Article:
The only answer to this is, "no, it isn't." That's not to say Ancoats might not become vibrant and desirable one day, or that there's no point in trying to improve the area, but a bit of realism would be more welcome than nonsense like this.
Having said that, the amount of work that's already taken place demonstrates the council and other quangos are clearly keen to make it better. There's already a new public square, called the Cutting Room, complete with murals of the overgrown land which was cleared to make way for it:
However, even though it's a public space, there weren't actually any members of the public around to enjoy it, except for a couple of skateboarders. Admittedly it was a cold day in January, but the old maxim 'if you build it, they will come' hasn't worked here yet.
There are now a fair amount of flats in some of the old mill buildings, but with no shops or pubs or anything like that actually in Ancoats, it's difficult to see why any of the residents would bother hanging around these still rather bleak-looking streets, when the Northern Quarter and central Manchester are just a short walk away.
The Cutting Room square is overlooked by another church, this one Anglican, and very definitely not a church anymore. Like several of the mill buildings in the area, it's been saved from decay in recent years but remains empty, although there's apparently a plan to turn it into a museum of embroidery:
A museum is the sort of attraction that might encourage people to spend a bit of time in the area, which is the only way to get other businesses into Ancoats, which in turn will make it a much more pleasant place to spend time. Unfortunately, despite all the repair work which has obviously gone into many buildings, there are still an awful lot that look pretty decrepit:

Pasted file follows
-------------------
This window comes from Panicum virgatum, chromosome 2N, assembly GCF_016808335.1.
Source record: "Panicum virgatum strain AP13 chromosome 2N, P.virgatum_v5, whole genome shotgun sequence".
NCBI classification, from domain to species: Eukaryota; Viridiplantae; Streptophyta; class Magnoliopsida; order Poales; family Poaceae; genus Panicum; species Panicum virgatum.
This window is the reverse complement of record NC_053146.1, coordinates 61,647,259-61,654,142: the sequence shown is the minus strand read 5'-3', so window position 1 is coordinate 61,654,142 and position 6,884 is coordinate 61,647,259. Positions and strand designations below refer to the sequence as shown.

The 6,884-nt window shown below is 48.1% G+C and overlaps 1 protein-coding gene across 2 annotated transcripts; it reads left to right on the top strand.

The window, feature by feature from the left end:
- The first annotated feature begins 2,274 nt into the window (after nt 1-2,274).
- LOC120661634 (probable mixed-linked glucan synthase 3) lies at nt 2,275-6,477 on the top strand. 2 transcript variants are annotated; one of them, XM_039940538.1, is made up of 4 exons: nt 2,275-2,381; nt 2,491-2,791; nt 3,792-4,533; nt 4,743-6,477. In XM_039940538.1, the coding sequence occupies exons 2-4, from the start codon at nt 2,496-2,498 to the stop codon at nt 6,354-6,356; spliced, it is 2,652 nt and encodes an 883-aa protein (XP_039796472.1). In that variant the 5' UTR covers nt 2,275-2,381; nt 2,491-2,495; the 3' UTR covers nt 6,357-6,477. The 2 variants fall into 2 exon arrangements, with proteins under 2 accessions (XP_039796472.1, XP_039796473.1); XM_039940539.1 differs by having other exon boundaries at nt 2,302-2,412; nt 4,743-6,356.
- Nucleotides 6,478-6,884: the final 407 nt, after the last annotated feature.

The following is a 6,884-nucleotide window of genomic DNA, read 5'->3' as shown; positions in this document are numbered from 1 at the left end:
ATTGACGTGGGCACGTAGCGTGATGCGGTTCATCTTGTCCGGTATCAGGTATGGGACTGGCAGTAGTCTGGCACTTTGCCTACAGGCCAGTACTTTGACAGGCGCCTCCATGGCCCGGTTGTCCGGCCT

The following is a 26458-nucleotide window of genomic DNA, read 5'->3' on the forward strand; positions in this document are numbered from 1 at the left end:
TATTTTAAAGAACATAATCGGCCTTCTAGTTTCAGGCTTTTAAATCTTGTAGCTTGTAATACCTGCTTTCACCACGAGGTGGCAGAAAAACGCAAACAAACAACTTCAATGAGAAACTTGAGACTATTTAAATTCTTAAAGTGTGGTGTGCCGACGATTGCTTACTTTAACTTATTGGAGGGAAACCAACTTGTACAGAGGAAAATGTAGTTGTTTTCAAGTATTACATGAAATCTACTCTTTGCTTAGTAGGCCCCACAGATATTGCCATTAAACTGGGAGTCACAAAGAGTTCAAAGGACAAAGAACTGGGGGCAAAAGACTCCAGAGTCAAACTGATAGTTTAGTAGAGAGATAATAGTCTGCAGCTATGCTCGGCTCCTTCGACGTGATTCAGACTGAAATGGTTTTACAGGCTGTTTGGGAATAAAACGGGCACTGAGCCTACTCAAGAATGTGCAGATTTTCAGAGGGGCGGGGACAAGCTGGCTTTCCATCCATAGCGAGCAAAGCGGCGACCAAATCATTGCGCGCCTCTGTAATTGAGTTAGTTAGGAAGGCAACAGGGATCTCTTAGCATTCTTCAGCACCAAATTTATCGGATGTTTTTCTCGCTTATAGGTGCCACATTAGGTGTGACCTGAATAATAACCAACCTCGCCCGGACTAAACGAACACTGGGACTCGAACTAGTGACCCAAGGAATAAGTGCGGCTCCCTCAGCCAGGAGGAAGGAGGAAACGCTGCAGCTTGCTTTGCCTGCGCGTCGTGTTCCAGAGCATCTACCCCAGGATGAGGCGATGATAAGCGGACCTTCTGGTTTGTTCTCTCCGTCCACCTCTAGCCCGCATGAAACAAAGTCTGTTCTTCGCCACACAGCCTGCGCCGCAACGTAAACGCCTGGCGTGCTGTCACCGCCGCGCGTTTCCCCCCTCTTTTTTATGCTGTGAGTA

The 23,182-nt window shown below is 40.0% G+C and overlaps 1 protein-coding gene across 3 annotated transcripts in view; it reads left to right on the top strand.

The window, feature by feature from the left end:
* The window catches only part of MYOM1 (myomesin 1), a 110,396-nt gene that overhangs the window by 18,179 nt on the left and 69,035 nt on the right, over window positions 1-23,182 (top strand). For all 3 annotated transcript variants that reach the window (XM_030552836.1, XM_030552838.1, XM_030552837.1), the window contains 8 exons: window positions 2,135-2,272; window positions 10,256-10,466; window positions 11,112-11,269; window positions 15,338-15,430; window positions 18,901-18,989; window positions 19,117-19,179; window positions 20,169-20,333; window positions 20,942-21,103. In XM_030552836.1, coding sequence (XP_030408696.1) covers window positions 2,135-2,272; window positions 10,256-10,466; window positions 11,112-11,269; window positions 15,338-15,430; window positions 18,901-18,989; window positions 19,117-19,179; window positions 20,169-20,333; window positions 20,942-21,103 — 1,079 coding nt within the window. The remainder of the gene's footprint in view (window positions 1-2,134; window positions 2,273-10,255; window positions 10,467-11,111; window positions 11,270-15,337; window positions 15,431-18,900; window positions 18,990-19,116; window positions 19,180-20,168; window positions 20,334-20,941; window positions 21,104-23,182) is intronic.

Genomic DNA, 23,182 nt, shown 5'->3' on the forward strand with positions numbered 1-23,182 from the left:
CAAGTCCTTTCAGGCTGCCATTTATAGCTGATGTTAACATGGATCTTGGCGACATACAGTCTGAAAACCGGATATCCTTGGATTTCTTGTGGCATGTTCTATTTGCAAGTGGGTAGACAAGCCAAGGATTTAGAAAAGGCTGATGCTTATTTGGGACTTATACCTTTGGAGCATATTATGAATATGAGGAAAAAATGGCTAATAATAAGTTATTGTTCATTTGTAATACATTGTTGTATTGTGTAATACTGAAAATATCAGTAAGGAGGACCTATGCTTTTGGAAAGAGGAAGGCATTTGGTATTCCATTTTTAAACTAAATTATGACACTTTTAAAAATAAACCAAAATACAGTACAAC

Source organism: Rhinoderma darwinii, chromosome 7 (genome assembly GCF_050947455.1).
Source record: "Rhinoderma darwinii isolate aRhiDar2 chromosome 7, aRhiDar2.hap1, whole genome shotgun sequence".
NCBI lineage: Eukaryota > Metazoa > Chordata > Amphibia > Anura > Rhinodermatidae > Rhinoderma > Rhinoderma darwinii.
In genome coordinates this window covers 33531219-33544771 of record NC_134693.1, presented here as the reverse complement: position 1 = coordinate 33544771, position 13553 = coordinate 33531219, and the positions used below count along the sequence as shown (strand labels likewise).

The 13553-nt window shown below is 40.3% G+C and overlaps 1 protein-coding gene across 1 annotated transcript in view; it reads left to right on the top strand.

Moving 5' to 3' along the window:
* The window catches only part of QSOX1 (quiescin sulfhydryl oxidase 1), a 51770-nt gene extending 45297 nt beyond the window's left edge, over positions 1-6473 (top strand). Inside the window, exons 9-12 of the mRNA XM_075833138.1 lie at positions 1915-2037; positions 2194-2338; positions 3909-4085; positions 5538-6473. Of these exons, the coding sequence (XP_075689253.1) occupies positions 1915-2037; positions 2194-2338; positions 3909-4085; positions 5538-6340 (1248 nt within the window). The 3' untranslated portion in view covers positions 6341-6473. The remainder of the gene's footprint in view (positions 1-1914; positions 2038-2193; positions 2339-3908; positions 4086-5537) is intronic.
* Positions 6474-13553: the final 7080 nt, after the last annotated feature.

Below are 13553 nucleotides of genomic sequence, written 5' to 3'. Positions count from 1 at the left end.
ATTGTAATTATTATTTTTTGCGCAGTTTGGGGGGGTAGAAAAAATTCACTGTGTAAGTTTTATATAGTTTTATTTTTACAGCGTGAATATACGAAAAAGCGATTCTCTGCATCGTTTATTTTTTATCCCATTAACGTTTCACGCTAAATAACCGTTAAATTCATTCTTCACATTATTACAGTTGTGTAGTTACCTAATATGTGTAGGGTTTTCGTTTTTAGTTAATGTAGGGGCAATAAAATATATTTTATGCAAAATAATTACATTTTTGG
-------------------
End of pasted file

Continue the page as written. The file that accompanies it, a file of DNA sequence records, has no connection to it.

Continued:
I've no idea who Barrow, Hope and Co. were, and neither does Google, so I imagine it's quite some time since they went out of business.
I suppose one of the problems Manchester has when it comes to these wonderful old mills is that, well, there are just so many of them. In most cities an apartment complex in such a building would really stand out, making it a very desirable address. But here the supply of epic Victorian brick structures far outweighs the demand to live in them, let alone the developers' ability to convert them all.
As an example, here's just a small part of the Murrays' Mills complex:
The buildings were saved from ruin in the 90s, and look fantastic (that's the Rochdale Canal at the end of the street, the Murrays even had their own bit of the canal routed into the building on the left). The building on the right now has some flats in it, a bit of office space and even a couple of furniture shops on the canal-front. The building on the left, and it's far bigger than this photo suggests, still appears to be completely empty.
And that's the situation for Ancoats in general. Until more people live, work and spend more of their time in the area, it's not genuinely going to become 'vibrant and desirable' like the PR guff says. Not much of that is going to happen until the recession's over and developers have big money to invest once again.
I hope the improvements to Ancoats continue though, because there's nowhere quite like it anywhere else in the UK. Its rich industrial and social history is (at least partly) told by all the wonderful buildings which still survive, the sort of buildings demolished in other areas. Maybe when G's a bit older I can bring her back, and we can see how much things have changed.